In today’s society, we eat on the run; take our meals during meetings, while carpooling, and sometimes standing in front of the fridge when deciding what to make for our meal. We also tend to eat when we are bored, tired, stress, celebrating, overwhelmed… the list goes on. We are driven by external cues and eat according to mealtimes or when instructed by a diet, or when we see food, even if we aren’t hungry. That drives the question: Do you know what hungry feels like?
Hunger is an internal cue that our body sends our brain, telling us to re-fuel. Hunger feels like a gnawing that won’t go away. It sounds like a rumble in your belly. Hunger makes you lose focus, it can change your mood, it can leave you tired and cranky. When we are depleted of fuel (aka food), our body doesn’t work at its optimal efficiency.
Most of us don’t know what hunger feels like. We are so busy letting external cues drive our eating, that we never feel the sensation of hunger. Others of us know the sensation of hunger all too well, believing that ignoring it is a sign of willpower that will help us reach our weight goal. Whether you eat for reasons other than hunger, or you ignore your hunger to reach a goal, you are doing your body, and your brain, a disservice.
Listening to our internal cues – our personal guideline for optimal health – is the key to longevity, wellness, and happiness. Only your own body can tell you what you need to nourish your physical, emotional, mental and spiritual well-being. The key is this: Listen, acknowledge, act.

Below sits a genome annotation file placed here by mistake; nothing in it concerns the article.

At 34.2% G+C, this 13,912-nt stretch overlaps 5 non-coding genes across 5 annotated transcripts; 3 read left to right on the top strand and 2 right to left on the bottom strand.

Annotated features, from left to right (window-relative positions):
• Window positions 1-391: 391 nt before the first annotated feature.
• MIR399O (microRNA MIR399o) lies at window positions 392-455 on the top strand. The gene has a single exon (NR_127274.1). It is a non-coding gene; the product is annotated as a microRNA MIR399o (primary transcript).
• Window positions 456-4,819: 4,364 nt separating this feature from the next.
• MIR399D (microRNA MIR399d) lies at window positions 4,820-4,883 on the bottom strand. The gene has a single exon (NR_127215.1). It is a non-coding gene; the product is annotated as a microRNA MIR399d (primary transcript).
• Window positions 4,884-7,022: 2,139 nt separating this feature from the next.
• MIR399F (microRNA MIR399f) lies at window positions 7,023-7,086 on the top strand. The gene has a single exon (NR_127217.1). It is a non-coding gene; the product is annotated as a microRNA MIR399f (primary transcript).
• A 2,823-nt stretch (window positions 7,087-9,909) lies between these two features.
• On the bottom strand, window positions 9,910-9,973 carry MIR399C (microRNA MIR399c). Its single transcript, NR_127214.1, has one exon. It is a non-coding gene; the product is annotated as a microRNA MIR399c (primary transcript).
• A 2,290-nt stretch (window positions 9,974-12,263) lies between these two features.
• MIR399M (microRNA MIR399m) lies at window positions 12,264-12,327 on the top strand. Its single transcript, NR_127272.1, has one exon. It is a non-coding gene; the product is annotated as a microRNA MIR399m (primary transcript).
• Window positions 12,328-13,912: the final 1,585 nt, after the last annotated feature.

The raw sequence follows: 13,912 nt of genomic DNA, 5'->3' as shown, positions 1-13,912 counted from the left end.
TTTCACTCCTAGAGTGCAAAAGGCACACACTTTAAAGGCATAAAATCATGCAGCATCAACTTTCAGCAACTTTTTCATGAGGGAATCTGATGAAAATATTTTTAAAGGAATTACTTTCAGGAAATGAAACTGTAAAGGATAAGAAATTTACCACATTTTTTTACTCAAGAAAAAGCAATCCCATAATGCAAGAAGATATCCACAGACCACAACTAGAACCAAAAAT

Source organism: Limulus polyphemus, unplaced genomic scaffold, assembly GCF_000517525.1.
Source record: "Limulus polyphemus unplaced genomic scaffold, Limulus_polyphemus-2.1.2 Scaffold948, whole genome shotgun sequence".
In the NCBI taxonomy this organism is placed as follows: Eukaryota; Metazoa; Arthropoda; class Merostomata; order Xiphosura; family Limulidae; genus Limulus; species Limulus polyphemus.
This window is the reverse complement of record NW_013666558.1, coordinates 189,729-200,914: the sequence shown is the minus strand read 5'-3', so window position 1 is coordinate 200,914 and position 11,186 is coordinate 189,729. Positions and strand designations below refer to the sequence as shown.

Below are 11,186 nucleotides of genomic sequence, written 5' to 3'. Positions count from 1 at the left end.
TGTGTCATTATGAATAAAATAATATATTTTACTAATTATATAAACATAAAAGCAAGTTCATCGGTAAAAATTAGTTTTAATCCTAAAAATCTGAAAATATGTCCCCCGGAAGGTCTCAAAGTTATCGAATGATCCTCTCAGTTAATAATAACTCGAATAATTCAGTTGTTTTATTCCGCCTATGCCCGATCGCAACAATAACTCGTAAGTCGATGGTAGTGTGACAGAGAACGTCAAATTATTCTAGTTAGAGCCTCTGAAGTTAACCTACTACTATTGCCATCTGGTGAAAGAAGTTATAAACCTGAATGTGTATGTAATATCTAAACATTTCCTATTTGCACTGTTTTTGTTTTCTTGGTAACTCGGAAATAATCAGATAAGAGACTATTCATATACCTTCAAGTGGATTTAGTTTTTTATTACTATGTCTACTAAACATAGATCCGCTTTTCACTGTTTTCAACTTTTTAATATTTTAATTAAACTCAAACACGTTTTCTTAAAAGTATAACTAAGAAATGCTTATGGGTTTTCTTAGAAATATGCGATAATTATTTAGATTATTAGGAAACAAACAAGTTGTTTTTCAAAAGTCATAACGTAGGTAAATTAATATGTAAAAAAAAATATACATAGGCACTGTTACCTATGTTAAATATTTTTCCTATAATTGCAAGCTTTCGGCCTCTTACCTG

Do you feel hungry? Ask yourself if this is really hunger that I am feeling, or if I am reaching for food to fill another need. Can your attention be re-directed? If you are truly hungry, your answer will be no. If your answer is yes, I can re-direct, then food is not what you are looking for. You are not hungry.
Acknowledge your hunger. Honor it. It is the innate signal within you to sustain life. Eat, nourish yourself, find pleasure in supporting your body when it asks to be reinvigorated. Hunger is not to be ignored. It is not a sign that your willpower is strong, nor is it proof that your “diet” is working. It is a signal for nourishment. Listen to it and acknowledge it. And then you must also acknowledge the external cues that drive you to eat when hunger is not what you are experiencing. Food may make the feelings of boredom, loneliness, or stress disappear momentarily, but after the food is gone, the feelings remain, and may even be exacerbated by guilt and failure associated with overeating.
Act in the moment. Fuel your body when it is hungry. Address the emotions that trigger you to reach for food and redirect them elsewhere – to a walk, to yoga, to a hobby, to a phone call, to a friend. Or, better yet, address those emotions and meet your needs – reach out for help, journal your feelings, reconnect with others.
Practice. Pay attention. Learn to listen to your body rather than the barrage of fear-filled health tips plaguing social media and our water cooler chats. The next time you mindlessly reach for food, ask yourself, “Is this what I truly need?”
Are you listening?